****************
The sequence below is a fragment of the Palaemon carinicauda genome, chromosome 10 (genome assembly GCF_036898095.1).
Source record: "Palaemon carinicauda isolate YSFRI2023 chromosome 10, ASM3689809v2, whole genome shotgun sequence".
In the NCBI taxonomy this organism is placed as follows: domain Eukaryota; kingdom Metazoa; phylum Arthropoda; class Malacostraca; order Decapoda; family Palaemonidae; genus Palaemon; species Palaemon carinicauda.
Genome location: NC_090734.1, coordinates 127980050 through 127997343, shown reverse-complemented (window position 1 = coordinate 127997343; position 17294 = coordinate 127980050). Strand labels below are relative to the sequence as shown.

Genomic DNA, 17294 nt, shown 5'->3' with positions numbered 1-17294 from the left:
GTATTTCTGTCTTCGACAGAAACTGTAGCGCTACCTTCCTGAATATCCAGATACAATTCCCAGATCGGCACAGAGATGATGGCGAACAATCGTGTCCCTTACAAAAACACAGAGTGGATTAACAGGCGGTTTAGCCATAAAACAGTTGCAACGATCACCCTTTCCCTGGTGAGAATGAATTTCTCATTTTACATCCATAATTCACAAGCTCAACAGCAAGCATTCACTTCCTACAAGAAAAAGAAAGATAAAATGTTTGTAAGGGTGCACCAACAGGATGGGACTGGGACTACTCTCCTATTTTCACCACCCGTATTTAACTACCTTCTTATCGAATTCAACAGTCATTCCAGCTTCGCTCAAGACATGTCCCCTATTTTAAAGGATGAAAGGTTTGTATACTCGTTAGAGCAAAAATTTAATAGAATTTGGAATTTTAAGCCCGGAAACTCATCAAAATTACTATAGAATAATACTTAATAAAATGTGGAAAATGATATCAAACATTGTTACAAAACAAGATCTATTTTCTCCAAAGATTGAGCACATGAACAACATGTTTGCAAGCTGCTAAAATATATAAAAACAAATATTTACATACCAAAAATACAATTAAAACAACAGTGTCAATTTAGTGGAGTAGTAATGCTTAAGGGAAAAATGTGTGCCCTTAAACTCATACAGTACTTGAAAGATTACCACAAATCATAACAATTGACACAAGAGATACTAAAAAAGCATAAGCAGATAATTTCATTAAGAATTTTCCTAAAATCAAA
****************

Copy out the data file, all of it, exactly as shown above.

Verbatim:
The sequence below is a fragment of the Palaemon carinicauda genome, chromosome 10 (genome assembly GCF_036898095.1).
Source record: "Palaemon carinicauda isolate YSFRI2023 chromosome 10, ASM3689809v2, whole genome shotgun sequence".
In the NCBI taxonomy this organism is placed as follows: domain Eukaryota; kingdom Metazoa; phylum Arthropoda; class Malacostraca; order Decapoda; family Palaemonidae; genus Palaemon; species Palaemon carinicauda.
Genome location: NC_090734.1, coordinates 127980050 through 127997343, shown reverse-complemented (window position 1 = coordinate 127997343; position 17294 = coordinate 127980050). Strand labels below are relative to the sequence as shown.

Genomic DNA, 17294 nt, shown 5'->3' with positions numbered 1-17294 from the left:
GTATTTCTGTCTTCGACAGAAACTGTAGCGCTACCTTCCTGAATATCCAGATACAATTCCCAGATCGGCACAGAGATGATGGCGAACAATCGTGTCCCTTACAAAAACACAGAGTGGATTAACAGGCGGTTTAGCCATAAAACAGTTGCAACGATCACCCTTTCCCTGGTGAGAATGAATTTCTCATTTTACATCCATAATTCACAAGCTCAACAGCAAGCATTCACTTCCTACAAGAAAAAGAAAGATAAAATGTTTGTAAGGGTGCACCAACAGGATGGGACTGGGACTACTCTCCTATTTTCACCACCCGTATTTAACTACCTTCTTATCGAATTCAACAGTCATTCCAGCTTCGCTCAAGACATGTCCCCTATTTTAAAGGATGAAAGGTTTGTATACTCGTTAGAGCAAAAATTTAATAGAATTTGGAATTTTAAGCCCGGAAACTCATCAAAATTACTATAGAATAATACTTAATAAAATGTGGAAAATGATATCAAACATTGTTACAAAACAAGATCTATTTTCTCCAAAGATTGAGCACATGAACAACATGTTTGCAAGCTGCTAAAATATATAAAAACAAATATTTACATACCAAAAATACAATTAAAACAACAGTGTCAATTTAGTGGAGTAGTAATGCTTAAGGGAAAAATGTGTGCCCTTAAACTCATACAGTACTTGAAAGATTACCACAAATCATAACAATTGACACAAGAGATACTAAAAAAGCATAAGCAGATAATTTCATTAAGAATTTTCCTAAAATCAAA